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Minutes of the IWW Founding Convention - Part 5


Industrial Workers of the World


Thursday, June 29


The convention was called to order at 9.20 A. M. by Chairman Haywood.

The Secretary called the roll of delegates.

The minutes of the first day’s session were read by the Secretary, and there being no corrections, were declared approved.

The minutes of the second day’s session were then read.

THE CHAIRMAN: You have heard the reading of the second day’s minutes. Are there any corrections?

DEL. CLARENCE SMITH: The minutes as read do not show that the motion with regard to the convention desiring a stenographic report was adopted.

THE CHAIRMAN: The Secretary will note the correction. Are there any other corrections? If not, the minutes will stand approved as corrected. They are approved.


The Secretary read a number of communications from the following bodies and places:

L. A. 412, S. T. & L. A. (Garment Workers), New York City.

N. A. Francis, Cincinnati.

Emancipation Club, of Los Angeles, Cal.

General Executive Board of Brotherhood of Metal Workers of North America, New York.

Amalgamated Metal Workers’ Union, New York.

Lawrence & Co., photographer (two communications), in reference to flash-light photographs of delegates.

On motion the communications were received and placed on file. The communications are as follows:

New York, June 28.

Mr. Wm. E. Trautmann,

Industrial Union Convention Hall,

Corner Clark and Erie Streets.

We beg to express our wishes that this convention will accomplish the honest principles of new trade unionism based on the class struggle.

Amalgamated Garment Workers’ Union of Greater New York, L. A. 412, S. T. & L. A.

Cincinnati, O., June 27, 1905.

Mr. W. E. Trautmann,

Cincinnati, O.

Dear Sir:

Your letter and bundle of Manifestoes at hand. I have distributed a number of them and wherever they were shown they inspired interest and enthusiasm. I am confident that from thirty to fifty charter members can be organized in East Cincinnati at an early date.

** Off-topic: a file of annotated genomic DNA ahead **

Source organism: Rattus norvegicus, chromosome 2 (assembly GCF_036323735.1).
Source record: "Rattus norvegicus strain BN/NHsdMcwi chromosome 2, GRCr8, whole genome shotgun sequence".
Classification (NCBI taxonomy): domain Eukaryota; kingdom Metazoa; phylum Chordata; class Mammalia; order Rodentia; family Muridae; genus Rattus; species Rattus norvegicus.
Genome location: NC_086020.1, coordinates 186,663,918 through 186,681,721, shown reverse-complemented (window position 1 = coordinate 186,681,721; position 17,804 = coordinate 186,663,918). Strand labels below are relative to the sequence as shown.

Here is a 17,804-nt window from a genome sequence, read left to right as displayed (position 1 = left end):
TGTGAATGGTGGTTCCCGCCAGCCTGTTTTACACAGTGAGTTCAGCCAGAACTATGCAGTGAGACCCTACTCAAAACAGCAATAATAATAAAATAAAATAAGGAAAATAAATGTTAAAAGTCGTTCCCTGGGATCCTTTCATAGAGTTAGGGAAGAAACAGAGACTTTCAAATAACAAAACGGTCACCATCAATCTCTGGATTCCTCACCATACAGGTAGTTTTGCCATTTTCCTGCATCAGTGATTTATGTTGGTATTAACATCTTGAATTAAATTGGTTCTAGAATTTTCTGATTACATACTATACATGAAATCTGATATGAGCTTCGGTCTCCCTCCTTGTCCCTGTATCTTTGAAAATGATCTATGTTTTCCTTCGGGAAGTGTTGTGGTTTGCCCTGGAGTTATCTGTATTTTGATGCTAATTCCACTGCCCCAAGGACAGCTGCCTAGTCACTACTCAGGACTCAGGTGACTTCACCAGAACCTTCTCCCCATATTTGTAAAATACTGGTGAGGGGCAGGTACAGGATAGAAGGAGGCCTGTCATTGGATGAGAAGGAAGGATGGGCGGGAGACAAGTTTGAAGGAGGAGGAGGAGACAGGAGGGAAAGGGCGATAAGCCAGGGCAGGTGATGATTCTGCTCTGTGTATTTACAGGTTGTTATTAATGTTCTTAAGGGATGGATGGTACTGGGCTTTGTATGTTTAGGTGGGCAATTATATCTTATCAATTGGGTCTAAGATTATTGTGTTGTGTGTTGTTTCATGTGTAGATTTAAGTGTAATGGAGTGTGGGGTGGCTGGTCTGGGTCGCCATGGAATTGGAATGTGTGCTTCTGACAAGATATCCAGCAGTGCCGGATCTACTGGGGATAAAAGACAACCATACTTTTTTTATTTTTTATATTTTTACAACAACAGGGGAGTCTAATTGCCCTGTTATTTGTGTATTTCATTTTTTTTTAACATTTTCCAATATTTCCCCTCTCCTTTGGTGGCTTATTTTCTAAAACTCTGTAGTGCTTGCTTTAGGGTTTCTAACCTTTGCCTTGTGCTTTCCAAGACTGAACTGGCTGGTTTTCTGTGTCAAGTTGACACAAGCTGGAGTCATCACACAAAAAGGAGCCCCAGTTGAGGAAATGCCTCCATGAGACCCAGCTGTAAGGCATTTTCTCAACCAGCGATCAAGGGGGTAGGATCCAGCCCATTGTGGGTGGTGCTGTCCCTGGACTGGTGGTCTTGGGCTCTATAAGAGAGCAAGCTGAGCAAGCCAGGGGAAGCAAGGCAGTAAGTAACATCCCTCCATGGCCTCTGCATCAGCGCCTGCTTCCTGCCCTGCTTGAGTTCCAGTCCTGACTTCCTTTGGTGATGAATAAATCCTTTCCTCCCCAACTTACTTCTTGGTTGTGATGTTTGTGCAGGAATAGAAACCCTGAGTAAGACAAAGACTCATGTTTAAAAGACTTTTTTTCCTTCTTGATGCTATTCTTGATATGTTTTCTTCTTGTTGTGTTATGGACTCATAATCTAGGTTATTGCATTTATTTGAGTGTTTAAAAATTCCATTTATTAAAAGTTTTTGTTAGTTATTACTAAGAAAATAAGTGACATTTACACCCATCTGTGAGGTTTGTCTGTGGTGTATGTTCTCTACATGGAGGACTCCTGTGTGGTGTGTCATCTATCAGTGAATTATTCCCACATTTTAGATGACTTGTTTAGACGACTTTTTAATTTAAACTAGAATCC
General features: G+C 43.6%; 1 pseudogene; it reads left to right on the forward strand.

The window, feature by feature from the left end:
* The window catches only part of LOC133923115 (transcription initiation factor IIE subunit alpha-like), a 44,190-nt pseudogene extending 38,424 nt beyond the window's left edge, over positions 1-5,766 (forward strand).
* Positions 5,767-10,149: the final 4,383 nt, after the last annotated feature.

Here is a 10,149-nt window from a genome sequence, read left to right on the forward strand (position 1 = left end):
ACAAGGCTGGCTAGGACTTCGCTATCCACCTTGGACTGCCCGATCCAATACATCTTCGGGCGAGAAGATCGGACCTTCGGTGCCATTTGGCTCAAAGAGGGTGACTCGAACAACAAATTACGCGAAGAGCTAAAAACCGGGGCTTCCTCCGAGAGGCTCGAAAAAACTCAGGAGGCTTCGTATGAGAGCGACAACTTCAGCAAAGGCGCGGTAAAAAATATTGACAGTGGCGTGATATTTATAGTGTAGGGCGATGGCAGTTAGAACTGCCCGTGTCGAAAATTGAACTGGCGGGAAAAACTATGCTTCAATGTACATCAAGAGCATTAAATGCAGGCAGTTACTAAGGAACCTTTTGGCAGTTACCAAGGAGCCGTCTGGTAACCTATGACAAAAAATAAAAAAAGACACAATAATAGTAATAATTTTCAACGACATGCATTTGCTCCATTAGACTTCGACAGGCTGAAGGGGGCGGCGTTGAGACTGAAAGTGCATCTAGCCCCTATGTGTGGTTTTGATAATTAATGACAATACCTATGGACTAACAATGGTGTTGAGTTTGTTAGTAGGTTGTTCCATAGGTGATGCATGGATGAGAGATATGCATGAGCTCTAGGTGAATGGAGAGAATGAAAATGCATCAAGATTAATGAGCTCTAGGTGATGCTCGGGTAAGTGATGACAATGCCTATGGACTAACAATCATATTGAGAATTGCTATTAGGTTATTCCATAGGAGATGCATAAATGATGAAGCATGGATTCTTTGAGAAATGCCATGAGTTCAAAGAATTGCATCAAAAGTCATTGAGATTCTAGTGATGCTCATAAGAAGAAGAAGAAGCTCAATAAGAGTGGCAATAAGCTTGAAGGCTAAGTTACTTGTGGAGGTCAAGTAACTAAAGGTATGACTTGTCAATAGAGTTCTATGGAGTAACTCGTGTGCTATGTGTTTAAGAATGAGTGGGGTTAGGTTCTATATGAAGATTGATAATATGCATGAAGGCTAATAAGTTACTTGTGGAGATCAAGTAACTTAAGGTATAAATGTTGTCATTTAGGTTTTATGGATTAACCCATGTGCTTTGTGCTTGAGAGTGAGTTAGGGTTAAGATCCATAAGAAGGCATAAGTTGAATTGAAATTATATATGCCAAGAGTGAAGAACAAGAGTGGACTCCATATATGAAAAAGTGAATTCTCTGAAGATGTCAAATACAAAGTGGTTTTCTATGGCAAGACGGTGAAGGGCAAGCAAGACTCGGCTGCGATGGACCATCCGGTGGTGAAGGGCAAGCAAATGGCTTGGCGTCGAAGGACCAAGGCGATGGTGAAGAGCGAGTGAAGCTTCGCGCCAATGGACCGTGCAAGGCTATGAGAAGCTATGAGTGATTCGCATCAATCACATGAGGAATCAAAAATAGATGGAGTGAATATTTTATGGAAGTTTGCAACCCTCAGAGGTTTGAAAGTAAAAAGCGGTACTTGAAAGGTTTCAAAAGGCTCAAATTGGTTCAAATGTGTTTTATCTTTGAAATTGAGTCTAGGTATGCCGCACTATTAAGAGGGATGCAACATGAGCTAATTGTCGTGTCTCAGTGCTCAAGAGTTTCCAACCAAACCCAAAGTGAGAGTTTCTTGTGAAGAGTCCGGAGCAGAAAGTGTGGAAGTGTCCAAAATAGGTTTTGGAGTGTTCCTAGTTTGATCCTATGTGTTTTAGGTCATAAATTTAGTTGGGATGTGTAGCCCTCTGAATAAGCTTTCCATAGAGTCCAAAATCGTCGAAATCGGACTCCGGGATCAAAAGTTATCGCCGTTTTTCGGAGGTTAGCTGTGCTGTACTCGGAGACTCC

Please forward to my address as soon as convenient the necessary application blanks together with full information as to fees, about when an organization can be effected, etc.

Very truly yours,



New York, June 20, 1905.

Executive Committee of the Industrial Organization of the Workers,

Mr. Wm. E. Trautmann, Secretary,

Dear Sir

Wish to state that our Board coincides with the principle of your movement but do not feel inclined to send delegates at this early date to your convention.

Wishing you success and hoping to hear from you in the future, I remain, yours respectfully,

C. BERTRAN, Secretary.

To Wm. E. Trautmann,

Dear Comrade

We, the undersigned special committee of the Emancipation Club of Los Angeles, Cal., are hereby authorized to forward the following communication to you, to be read in the convention, and which will serve us instead of a delegate, as we are at present unable to send one:

The Emancipation Club of Los Angeles is an organization formed for the purpose of educating the working class along the lines of purely revolutionary Socialism.

It has for its object the organization of the working class into a proletarian, revolutionary body, both economic and political, having as its sole purpose the complete overthrow of the capitalist system of production and distribution, and the establishment of the Socialist Republic.

From the vitals of such an organization would naturally spring a purely proletarian, revolutionary, political body fully equipped to carry the battle into the camp of the capitalist enemy.

We hold that the existing craft unionism is hopelessly dividing the working class on both the economic and political fields, and constitutes itself, by virtue of its tactics, the greatest obstacle to the unification of the workers.

Therefore we believe that the only hope for the working class, is to unite them all into one collective union based upon the clear lines of the uncompromising class struggle, having in every way the immediate and future best interest of the whole working class as its basic purpose.